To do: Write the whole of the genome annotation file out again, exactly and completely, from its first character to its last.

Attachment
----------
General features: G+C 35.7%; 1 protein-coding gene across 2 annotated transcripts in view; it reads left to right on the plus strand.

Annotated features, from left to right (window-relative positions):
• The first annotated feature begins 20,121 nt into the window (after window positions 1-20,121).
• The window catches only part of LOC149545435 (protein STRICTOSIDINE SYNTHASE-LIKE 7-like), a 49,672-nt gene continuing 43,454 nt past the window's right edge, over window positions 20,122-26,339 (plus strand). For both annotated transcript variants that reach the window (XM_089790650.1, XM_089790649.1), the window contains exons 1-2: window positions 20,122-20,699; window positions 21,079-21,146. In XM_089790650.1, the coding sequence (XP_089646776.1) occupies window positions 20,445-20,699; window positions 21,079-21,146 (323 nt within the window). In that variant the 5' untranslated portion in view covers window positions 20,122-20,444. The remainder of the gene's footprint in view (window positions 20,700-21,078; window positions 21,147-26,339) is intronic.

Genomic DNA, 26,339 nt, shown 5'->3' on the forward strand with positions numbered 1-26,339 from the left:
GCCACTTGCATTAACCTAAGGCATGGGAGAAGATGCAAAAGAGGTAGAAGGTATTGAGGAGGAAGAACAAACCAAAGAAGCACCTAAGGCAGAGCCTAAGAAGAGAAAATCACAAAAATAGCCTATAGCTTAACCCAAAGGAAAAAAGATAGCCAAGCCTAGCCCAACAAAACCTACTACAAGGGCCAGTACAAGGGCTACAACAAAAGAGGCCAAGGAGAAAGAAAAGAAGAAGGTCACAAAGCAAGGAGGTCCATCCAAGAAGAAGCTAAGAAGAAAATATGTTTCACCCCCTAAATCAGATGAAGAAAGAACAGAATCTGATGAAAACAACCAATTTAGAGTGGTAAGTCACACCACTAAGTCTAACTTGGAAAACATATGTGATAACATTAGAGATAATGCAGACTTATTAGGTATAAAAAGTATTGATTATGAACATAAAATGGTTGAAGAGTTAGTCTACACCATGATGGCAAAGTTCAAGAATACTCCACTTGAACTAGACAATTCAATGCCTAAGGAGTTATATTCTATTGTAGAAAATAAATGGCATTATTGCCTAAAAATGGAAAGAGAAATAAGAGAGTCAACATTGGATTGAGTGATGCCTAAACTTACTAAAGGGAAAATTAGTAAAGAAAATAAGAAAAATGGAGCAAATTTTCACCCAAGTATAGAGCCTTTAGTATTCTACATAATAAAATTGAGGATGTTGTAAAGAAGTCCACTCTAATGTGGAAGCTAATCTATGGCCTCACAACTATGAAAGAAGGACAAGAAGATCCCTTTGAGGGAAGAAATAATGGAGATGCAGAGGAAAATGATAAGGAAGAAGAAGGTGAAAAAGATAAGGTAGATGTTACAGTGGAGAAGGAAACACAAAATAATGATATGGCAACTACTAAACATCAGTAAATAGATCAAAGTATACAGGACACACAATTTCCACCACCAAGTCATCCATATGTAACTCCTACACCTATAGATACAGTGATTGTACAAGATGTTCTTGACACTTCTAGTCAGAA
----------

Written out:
General features: G+C 35.7%; 1 protein-coding gene across 2 annotated transcripts in view; it reads left to right on the plus strand.

Annotated features, from left to right (window-relative positions):
• The first annotated feature begins 20,121 nt into the window (after window positions 1-20,121).
• The window catches only part of LOC149545435 (protein STRICTOSIDINE SYNTHASE-LIKE 7-like), a 49,672-nt gene continuing 43,454 nt past the window's right edge, over window positions 20,122-26,339 (plus strand). For both annotated transcript variants that reach the window (XM_089790650.1, XM_089790649.1), the window contains exons 1-2: window positions 20,122-20,699; window positions 21,079-21,146. In XM_089790650.1, the coding sequence (XP_089646776.1) occupies window positions 20,445-20,699; window positions 21,079-21,146 (323 nt within the window). In that variant the 5' untranslated portion in view covers window positions 20,122-20,444. The remainder of the gene's footprint in view (window positions 20,700-21,078; window positions 21,147-26,339) is intronic.

Genomic DNA, 26,339 nt, shown 5'->3' on the forward strand with positions numbered 1-26,339 from the left:
GCCACTTGCATTAACCTAAGGCATGGGAGAAGATGCAAAAGAGGTAGAAGGTATTGAGGAGGAAGAACAAACCAAAGAAGCACCTAAGGCAGAGCCTAAGAAGAGAAAATCACAAAAATAGCCTATAGCTTAACCCAAAGGAAAAAAGATAGCCAAGCCTAGCCCAACAAAACCTACTACAAGGGCCAGTACAAGGGCTACAACAAAAGAGGCCAAGGAGAAAGAAAAGAAGAAGGTCACAAAGCAAGGAGGTCCATCCAAGAAGAAGCTAAGAAGAAAATATGTTTCACCCCCTAAATCAGATGAAGAAAGAACAGAATCTGATGAAAACAACCAATTTAGAGTGGTAAGTCACACCACTAAGTCTAACTTGGAAAACATATGTGATAACATTAGAGATAATGCAGACTTATTAGGTATAAAAAGTATTGATTATGAACATAAAATGGTTGAAGAGTTAGTCTACACCATGATGGCAAAGTTCAAGAATACTCCACTTGAACTAGACAATTCAATGCCTAAGGAGTTATATTCTATTGTAGAAAATAAATGGCATTATTGCCTAAAAATGGAAAGAGAAATAAGAGAGTCAACATTGGATTGAGTGATGCCTAAACTTACTAAAGGGAAAATTAGTAAAGAAAATAAGAAAAATGGAGCAAATTTTCACCCAAGTATAGAGCCTTTAGTATTCTACATAATAAAATTGAGGATGTTGTAAAGAAGTCCACTCTAATGTGGAAGCTAATCTATGGCCTCACAACTATGAAAGAAGGACAAGAAGATCCCTTTGAGGGAAGAAATAATGGAGATGCAGAGGAAAATGATAAGGAAGAAGAAGGTGAAAAAGATAAGGTAGATGTTACAGTGGAGAAGGAAACACAAAATAATGATATGGCAACTACTAAACATCAGTAAATAGATCAAAGTATACAGGACACACAATTTCCACCACCAAGTCATCCATATGTAACTCCTACACCTATAGATACAGTGATTGTACAAGATGTTCTTGACACTTCTAGTCAGAA